|2009 vs. 2016. Nope, can't see a difference here...|
It isn't every day that we get to enjoy being forgotten. Mostly, we work hard to make ourselves known in the world - to be kind, rich, successful, wise - anything that leaves a mark on those around us. Finding out that we left so little impression that we are not remembered can be really damaging to the ego.
But, not always.
Yesterday I went in to see my family physician for my "yearly wellness" exam. This is the same doctor who, back in February, referred me over to ABQ Health Partners Bariatrics to get started on the bariatric surgery process. When last we met I weighed over 300 pounds, had sky-high blood pressure, and couldn't walk very well due to my damaged knee.
Yesterday, she walked into the exam room, took one look at me, then a look at Lor (who accompanies me on all my medical visits), then another look at me, and asked: "I have seen you as a patient before, haven't I?"
Being forgotten: Best Feeling Ever.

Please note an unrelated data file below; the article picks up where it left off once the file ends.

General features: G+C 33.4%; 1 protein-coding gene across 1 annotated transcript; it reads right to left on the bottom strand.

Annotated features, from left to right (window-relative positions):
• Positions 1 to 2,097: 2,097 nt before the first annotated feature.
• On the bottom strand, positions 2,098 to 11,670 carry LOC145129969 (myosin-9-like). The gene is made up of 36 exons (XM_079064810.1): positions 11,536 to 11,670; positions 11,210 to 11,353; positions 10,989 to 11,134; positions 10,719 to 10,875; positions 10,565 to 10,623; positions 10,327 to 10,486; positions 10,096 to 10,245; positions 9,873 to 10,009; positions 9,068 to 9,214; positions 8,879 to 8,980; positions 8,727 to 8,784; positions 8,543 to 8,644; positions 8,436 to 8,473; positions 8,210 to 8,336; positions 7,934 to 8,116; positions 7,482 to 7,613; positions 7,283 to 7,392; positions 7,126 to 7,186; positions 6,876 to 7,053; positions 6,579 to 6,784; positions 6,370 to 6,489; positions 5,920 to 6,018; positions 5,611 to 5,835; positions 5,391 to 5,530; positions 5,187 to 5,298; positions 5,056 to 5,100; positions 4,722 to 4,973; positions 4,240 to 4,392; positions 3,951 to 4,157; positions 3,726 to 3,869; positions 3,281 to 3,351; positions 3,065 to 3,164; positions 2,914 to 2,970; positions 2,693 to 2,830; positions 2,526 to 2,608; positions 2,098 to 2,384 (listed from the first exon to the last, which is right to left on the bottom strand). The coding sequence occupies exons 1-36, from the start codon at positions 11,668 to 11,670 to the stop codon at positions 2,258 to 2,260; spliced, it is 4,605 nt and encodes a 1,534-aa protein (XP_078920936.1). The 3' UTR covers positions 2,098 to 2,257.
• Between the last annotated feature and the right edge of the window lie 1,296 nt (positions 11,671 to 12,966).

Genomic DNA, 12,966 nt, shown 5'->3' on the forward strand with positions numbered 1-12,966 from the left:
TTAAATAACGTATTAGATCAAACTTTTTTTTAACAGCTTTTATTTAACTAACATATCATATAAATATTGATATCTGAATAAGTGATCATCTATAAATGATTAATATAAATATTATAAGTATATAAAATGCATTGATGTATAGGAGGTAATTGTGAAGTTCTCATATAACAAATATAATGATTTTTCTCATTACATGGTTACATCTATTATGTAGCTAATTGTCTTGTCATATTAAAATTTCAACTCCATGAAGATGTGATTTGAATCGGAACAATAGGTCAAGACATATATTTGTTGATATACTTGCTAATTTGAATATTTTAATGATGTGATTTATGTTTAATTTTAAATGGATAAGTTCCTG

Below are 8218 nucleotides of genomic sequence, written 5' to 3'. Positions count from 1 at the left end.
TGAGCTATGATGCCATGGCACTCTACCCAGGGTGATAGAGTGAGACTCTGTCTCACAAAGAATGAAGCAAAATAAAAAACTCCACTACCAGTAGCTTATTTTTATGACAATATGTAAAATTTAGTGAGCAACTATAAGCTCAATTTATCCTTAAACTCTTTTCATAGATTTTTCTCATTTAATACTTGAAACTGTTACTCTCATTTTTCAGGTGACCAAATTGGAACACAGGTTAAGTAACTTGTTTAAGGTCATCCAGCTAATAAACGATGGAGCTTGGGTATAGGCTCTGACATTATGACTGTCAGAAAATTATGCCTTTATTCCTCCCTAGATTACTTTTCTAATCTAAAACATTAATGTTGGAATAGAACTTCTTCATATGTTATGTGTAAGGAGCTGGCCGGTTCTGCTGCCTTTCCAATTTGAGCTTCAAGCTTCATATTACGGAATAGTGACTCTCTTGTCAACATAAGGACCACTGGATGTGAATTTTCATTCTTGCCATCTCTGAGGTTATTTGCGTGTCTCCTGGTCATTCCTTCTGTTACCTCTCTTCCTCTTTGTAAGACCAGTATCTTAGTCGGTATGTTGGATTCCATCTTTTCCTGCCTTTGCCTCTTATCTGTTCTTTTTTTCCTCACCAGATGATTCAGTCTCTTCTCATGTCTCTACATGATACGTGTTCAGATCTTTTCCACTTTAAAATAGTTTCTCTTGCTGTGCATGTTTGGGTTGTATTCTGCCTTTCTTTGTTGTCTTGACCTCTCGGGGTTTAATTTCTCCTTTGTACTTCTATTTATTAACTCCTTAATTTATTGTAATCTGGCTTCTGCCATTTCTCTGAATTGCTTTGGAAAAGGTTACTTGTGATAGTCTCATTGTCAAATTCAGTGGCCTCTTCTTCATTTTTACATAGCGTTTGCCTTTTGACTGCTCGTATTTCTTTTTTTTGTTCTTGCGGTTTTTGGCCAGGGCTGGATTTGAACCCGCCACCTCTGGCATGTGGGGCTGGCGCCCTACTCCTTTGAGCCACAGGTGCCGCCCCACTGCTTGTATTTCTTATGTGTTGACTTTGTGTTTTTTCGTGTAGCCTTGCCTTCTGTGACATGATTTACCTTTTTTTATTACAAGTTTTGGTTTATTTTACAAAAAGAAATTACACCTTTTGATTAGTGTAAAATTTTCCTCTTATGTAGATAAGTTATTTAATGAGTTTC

My own physician did not recognize Lor and I, only 7 months after our last visit. After going over her notes, she did get quickly up to speed, and was as congratulatory as anyone has been about our weight loss. But mistaking me for an entirely different person just about made my day.
And, oh yeah, I get to cease taking my high blood pressure medications too. So, there is that as well.
Every day, I look in the mirror, and ask myself: "Do I really look all that different?" I don't think so. As my changes are happening slowly, incrementally, I don't notice them. Same face, same eyebrows, same goatee, etc. Though I certainly feel differently, I don't really perceive what the rest of the world is seeing. I can, of course, force the issue by dragging out old photos like the ones above, but even that somehow doesn't feel "real" to me.
Now, having someone I see every 6 months fail to recognize me? That feels like progress, and a significant Non-Scale Victory.
Guess I Should Go To The Doctor More Often,